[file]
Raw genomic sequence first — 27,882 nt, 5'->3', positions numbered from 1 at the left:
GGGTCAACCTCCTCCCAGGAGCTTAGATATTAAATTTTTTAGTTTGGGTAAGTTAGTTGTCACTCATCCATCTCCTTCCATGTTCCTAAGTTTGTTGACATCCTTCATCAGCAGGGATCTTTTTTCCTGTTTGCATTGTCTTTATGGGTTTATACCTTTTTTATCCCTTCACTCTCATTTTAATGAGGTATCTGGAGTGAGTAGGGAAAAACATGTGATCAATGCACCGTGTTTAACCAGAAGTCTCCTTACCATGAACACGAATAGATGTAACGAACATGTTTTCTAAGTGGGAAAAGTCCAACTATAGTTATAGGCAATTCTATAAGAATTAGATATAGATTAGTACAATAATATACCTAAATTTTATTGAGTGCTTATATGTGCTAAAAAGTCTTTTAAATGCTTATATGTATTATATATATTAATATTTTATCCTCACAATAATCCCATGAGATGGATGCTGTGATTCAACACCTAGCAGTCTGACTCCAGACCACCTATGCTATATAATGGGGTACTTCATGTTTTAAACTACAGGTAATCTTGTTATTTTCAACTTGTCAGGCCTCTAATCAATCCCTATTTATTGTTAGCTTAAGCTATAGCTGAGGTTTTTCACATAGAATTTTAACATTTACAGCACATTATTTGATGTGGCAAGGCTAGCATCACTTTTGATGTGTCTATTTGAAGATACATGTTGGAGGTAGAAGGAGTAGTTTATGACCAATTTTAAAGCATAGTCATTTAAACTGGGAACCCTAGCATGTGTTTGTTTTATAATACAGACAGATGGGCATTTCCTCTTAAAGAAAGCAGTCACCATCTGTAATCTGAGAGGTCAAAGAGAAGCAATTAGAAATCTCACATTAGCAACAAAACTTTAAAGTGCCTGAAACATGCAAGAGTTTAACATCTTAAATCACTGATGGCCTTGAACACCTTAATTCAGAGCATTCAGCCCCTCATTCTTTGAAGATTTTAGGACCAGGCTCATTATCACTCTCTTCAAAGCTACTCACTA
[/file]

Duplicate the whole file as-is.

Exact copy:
Raw genomic sequence first — 27,882 nt, 5'->3', positions numbered from 1 at the left:
GGGTCAACCTCCTCCCAGGAGCTTAGATATTAAATTTTTTAGTTTGGGTAAGTTAGTTGTCACTCATCCATCTCCTTCCATGTTCCTAAGTTTGTTGACATCCTTCATCAGCAGGGATCTTTTTTCCTGTTTGCATTGTCTTTATGGGTTTATACCTTTTTTATCCCTTCACTCTCATTTTAATGAGGTATCTGGAGTGAGTAGGGAAAAACATGTGATCAATGCACCGTGTTTAACCAGAAGTCTCCTTACCATGAACACGAATAGATGTAACGAACATGTTTTCTAAGTGGGAAAAGTCCAACTATAGTTATAGGCAATTCTATAAGAATTAGATATAGATTAGTACAATAATATACCTAAATTTTATTGAGTGCTTATATGTGCTAAAAAGTCTTTTAAATGCTTATATGTATTATATATATTAATATTTTATCCTCACAATAATCCCATGAGATGGATGCTGTGATTCAACACCTAGCAGTCTGACTCCAGACCACCTATGCTATATAATGGGGTACTTCATGTTTTAAACTACAGGTAATCTTGTTATTTTCAACTTGTCAGGCCTCTAATCAATCCCTATTTATTGTTAGCTTAAGCTATAGCTGAGGTTTTTCACATAGAATTTTAACATTTACAGCACATTATTTGATGTGGCAAGGCTAGCATCACTTTTGATGTGTCTATTTGAAGATACATGTTGGAGGTAGAAGGAGTAGTTTATGACCAATTTTAAAGCATAGTCATTTAAACTGGGAACCCTAGCATGTGTTTGTTTTATAATACAGACAGATGGGCATTTCCTCTTAAAGAAAGCAGTCACCATCTGTAATCTGAGAGGTCAAAGAGAAGCAATTAGAAATCTCACATTAGCAACAAAACTTTAAAGTGCCTGAAACATGCAAGAGTTTAACATCTTAAATCACTGATGGCCTTGAACACCTTAATTCAGAGCATTCAGCCCCTCATTCTTTGAAGATTTTAGGACCAGGCTCATTATCACTCTCTTCAAAGCTACTCACTA